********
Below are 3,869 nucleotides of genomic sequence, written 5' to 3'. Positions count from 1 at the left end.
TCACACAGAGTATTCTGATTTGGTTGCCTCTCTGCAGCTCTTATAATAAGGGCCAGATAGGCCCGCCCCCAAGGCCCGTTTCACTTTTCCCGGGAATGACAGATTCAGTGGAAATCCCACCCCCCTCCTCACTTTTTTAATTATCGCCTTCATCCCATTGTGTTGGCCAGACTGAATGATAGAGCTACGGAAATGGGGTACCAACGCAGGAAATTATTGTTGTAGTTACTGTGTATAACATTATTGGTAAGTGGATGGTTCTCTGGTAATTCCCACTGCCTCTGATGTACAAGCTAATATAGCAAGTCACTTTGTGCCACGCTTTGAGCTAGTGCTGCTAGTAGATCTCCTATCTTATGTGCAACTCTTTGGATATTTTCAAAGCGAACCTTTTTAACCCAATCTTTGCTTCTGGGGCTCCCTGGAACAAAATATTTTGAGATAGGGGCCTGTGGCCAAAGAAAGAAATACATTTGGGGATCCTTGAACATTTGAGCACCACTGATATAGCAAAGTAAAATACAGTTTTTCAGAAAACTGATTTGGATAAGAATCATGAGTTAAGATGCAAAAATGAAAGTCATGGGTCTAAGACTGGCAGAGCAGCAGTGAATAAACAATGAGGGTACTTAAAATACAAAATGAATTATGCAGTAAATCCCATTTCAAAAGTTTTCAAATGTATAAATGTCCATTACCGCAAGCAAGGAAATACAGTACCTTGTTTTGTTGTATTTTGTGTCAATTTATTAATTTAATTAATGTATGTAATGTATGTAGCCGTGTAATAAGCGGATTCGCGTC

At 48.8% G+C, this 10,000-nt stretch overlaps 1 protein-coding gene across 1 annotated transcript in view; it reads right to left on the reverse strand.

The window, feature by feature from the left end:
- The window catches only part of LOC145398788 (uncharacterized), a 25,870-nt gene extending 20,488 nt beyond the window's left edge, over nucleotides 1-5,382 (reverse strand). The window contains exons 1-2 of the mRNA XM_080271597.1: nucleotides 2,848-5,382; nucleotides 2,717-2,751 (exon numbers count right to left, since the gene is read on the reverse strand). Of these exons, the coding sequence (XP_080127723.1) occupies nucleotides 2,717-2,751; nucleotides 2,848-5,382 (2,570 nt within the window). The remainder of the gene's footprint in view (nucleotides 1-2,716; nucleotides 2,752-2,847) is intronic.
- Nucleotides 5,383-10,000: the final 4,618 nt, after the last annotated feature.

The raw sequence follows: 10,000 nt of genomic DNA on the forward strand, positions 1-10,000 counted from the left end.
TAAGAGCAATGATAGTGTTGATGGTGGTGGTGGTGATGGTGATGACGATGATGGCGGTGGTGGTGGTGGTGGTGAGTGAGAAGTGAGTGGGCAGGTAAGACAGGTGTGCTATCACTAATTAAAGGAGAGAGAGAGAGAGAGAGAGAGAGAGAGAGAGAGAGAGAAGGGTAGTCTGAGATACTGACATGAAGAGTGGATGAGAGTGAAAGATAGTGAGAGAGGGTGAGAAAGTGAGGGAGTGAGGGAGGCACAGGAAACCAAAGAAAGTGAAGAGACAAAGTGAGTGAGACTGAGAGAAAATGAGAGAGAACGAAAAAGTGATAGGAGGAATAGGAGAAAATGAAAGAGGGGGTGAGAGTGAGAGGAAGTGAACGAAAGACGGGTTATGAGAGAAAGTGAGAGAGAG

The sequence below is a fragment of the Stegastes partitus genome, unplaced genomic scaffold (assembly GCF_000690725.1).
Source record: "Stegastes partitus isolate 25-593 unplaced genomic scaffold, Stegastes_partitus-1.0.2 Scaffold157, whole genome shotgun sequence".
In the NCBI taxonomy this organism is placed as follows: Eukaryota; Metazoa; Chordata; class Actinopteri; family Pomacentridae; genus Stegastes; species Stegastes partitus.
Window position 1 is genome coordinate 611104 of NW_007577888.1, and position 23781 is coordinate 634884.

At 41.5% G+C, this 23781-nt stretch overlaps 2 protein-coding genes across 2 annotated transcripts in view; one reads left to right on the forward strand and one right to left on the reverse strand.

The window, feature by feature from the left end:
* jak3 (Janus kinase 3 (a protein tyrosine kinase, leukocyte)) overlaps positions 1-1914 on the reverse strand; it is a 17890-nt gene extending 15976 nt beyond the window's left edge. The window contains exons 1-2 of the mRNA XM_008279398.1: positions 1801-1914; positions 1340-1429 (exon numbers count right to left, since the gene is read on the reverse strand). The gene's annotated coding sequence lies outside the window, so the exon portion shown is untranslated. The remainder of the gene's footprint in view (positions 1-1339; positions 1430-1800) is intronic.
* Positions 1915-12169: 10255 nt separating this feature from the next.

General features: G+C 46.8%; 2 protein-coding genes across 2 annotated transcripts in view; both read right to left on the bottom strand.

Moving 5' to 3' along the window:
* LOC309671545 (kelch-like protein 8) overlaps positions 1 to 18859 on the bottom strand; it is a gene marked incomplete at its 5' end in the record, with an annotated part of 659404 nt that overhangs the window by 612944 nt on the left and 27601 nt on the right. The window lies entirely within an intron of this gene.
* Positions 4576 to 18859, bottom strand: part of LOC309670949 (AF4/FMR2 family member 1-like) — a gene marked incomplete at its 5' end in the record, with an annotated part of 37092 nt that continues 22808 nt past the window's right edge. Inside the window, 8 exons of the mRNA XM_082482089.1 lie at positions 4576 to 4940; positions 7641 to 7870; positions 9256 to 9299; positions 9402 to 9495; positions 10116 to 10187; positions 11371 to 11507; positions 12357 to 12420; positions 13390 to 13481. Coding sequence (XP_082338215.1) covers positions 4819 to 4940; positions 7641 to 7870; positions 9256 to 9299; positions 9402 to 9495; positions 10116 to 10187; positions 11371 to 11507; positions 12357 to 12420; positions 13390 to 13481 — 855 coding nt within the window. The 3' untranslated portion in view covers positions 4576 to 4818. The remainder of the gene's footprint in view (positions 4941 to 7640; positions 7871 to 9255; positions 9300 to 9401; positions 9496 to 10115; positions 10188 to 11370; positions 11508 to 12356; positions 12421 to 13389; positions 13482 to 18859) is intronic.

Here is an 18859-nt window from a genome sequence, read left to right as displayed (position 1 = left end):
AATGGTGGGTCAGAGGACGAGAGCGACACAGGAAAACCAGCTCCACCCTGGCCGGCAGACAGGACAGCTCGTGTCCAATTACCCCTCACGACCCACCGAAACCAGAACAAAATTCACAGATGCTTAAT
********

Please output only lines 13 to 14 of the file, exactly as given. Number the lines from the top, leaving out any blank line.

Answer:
At 41.5% G+C, this 23781-nt stretch overlaps 2 protein-coding genes across 2 annotated transcripts in view; one reads left to right on the forward strand and one right to left on the reverse strand.

The window, feature by feature from the left end: